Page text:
Senate Health, Education, Labor and Pensions Committee Chairman Lamar Alexander (R-Tenn.) earlier this year introduced legislation to block what he calls the EEOC’s “time-wasting” pay data collection plan.
In a Sept. 29 statement, House Education and the Workforce Chairman John Kline (R-Minn.) and subcommittee Chairman Tim Walberg (R-Mich.) said that despite a sluggish economy, the Obama administration is “bombarding employers” with “more partisan rules and regulations.”
The EEOC will collect extensive pay information “without any developed framework to review the data” or use it “for any legally authorized or recognized purpose” in the “irrational hope” it will support the agency’s mission, the U.S. Chamber of Commerce said Sept. 29.
“EEOC’s massive data grab has nothing to do with compensation discrimination, will prevent a cogent analysis of pay practices and add absolutely nothing to this policy debate,” Randy Johnson, the Chamber’s senior vice president of labor, immigration and employee benefits, said in the group’s statement.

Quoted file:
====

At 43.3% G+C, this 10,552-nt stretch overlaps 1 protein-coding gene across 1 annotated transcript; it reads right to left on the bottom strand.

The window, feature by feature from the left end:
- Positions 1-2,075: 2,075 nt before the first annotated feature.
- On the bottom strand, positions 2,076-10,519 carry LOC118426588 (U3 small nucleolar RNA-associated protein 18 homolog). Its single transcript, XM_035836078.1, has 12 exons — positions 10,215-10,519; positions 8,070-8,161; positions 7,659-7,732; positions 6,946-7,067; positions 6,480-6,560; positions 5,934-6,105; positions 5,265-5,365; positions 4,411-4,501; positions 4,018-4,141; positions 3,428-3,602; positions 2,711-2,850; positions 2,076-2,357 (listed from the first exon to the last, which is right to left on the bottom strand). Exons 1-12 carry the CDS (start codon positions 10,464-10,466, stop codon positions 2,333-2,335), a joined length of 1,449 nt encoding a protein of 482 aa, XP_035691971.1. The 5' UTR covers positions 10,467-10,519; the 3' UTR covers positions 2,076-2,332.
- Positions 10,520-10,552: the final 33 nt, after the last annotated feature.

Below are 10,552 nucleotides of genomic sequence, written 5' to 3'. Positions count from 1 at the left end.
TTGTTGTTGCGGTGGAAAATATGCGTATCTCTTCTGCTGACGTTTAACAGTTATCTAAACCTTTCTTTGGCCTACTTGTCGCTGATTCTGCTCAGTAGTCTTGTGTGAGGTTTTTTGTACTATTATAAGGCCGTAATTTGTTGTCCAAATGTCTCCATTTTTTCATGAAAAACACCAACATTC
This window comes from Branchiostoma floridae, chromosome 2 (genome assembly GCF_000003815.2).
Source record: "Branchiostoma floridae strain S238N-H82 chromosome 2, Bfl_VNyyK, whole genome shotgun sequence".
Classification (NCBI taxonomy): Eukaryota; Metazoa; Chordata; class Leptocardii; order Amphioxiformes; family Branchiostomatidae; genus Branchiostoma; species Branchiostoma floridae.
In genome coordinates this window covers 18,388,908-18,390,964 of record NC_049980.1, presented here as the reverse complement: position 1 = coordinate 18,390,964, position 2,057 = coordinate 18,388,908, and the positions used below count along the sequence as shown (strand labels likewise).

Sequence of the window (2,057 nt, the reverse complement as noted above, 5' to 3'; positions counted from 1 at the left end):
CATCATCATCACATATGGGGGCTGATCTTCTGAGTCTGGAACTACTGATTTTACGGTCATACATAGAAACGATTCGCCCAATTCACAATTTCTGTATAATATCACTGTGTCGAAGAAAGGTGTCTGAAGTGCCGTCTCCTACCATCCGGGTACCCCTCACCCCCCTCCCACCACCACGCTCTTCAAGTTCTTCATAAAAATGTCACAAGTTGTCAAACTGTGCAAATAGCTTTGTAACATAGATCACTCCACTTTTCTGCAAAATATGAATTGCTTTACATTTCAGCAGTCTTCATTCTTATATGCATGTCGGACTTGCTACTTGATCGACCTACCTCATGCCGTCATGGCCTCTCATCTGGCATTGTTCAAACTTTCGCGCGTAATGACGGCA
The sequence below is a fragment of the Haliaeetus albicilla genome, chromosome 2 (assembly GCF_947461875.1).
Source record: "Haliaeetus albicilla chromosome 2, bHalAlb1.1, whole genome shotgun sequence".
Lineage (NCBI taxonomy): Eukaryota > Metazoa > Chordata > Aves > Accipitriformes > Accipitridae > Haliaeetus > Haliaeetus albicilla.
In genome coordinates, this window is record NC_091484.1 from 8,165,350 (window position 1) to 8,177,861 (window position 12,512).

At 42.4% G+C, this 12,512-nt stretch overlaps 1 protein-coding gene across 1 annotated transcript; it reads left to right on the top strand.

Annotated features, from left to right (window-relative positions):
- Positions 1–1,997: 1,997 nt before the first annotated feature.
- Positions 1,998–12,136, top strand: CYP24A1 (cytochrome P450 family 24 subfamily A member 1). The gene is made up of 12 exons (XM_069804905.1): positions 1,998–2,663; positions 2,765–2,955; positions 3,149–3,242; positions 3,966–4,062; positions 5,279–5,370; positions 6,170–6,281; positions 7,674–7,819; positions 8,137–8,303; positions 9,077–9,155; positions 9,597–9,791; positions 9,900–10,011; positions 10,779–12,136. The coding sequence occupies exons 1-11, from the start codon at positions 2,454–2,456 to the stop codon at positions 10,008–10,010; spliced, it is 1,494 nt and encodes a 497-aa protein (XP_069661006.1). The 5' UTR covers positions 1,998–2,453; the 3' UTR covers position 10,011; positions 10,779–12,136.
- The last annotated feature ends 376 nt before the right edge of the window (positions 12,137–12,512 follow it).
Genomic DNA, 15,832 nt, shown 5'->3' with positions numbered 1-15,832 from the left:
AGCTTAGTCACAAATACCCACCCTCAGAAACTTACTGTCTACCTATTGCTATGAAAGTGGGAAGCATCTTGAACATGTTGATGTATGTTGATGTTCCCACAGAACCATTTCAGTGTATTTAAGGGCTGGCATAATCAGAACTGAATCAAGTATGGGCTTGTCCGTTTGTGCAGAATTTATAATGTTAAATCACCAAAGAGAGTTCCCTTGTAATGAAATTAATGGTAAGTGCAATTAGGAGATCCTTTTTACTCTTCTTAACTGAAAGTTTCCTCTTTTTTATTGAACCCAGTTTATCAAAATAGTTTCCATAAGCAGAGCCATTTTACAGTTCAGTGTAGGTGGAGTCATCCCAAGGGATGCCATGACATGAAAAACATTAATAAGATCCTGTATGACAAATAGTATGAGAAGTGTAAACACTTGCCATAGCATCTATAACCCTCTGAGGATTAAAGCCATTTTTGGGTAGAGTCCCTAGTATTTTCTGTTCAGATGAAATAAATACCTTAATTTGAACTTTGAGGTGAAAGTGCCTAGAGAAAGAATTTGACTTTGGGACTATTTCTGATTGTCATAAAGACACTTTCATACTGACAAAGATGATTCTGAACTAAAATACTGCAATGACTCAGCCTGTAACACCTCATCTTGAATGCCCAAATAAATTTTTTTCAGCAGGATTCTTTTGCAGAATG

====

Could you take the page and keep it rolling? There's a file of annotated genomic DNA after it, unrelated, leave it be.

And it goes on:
The Chamber is “considering all options” in response to the new EEO-1 form and “will review this with our members,” a Chamber spokesman said Sept. 29.
Other employer representatives expressed disappointment the EEOC largely failed to modify its EEO-1 revision to address practical problems it poses for businesses.
The agency did push back the first EEO-1 pay reporting date to March 2018, which allows covered employers to use the same calendar-year W-2 wage information they already compile for tax purposes.
But the EEOC didn’t respond to employer concerns that it’s asking for information typically kept in at least two or three different internal information systems, said David Goldstein, a management lawyer with Littler Mendelson in Minneapolis.
An employer’s costs in merging data from separate payroll, human resources and timekeeping systems will be enormous, Goldstein told Bloomberg BNA Sept. 29.
Contrary to the EEOC’s assumption, there’s not necessarily a “one-time fix” that would allow employers to reduce those costs, Goldstein said.